Insect pests continued to remain relatively light in major vegetable growing regions, although coastal PCAs reported that a delayed onset of disease pressures appears to giving way to more incidence of downy mildew.

PCAs said downy mildew showed up in lettuce in early to mid-August and has remained though pressures have been moderate and kept in check with regular sprays. In addition to standard materials, growers and PCAs were also rotating in a number of new materials available in California for disease control this year.

“There are plenty of materials, and we haven’t had any severe downy mildew pressure, which really drives the whole disease program in lettuce,” said Jim Dana, marketing manager for the coastal division of Western Farm Service.

In other regions of the state, sources in the Sacramento Valley reported that powdery mildew has become a major concern for many processing growers in the region. Fruit ripening had been slow on tomatoes in late July into mid-August, but UC Farm Advisor Gene Miyao said it appeared to be hastening for September deliveries.

Further south, the San Joaquin Valley canning tomato harvest was about half finished in early September. The crop had been about a week behind schedule going into August, but appeared to be normalizing by September. While contracted acreage was down nearly 10 percent in 2008 to 276,000 acres, strong yields overall pushed up production to meet levels near contracted production of 11.6 million tons. Crop conditions have generally been excellent with few reports of insect problems.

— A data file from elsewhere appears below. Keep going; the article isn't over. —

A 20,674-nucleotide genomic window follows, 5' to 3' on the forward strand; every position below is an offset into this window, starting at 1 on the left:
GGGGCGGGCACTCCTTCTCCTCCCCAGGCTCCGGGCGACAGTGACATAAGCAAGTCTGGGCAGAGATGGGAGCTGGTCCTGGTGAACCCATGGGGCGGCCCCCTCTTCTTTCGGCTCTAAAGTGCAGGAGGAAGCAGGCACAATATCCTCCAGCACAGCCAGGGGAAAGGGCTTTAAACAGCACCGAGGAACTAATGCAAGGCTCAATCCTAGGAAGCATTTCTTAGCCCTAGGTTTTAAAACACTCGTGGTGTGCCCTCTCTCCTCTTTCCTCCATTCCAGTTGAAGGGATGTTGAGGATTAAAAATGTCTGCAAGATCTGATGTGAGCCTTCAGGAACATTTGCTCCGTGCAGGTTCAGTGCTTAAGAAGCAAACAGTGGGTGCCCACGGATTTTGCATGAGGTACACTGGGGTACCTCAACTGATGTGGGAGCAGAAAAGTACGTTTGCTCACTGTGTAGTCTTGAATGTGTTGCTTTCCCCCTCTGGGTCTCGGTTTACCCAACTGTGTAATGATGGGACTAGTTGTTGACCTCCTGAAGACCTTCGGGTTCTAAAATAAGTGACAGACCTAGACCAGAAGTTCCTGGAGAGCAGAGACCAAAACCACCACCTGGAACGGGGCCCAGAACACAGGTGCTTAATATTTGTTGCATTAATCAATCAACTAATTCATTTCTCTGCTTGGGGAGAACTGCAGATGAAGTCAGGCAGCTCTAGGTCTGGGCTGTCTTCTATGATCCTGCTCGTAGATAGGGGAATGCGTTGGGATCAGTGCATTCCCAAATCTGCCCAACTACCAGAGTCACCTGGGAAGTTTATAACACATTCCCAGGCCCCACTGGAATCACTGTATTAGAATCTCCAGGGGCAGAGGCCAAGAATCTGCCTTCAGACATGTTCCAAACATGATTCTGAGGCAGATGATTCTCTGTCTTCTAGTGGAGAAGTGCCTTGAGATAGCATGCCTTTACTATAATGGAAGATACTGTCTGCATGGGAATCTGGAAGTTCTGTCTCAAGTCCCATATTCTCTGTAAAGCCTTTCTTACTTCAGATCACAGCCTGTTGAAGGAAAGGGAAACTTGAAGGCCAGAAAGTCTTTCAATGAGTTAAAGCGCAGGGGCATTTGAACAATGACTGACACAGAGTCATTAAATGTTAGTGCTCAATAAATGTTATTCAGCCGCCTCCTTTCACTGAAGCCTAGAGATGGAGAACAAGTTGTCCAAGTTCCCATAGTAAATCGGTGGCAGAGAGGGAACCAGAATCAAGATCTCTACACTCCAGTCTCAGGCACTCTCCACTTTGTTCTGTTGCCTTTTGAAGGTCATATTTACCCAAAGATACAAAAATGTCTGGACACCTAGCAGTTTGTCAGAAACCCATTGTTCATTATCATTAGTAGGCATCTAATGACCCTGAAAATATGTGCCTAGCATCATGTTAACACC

Processing tomato growers are increasingly turning to drip irrigation and other production strategies to boost tomato yields in the San Joaquin Valley, according to several PCAs.

On the insect front, sources said that thrips continue to show up as they have in recent years and lettuce aphid is also requiring attention, though worm pressures remain remarkably light this year.

Some freeze-induced delays in spring planted crops continue to make their mark with delayed maturity in some Central Coast lettuce, broccoli and cauliflower fields. Despite those hiccups, PCAs have described growing conditions as good overall, and by Sept.1, sources said harvests were catching up and back on track.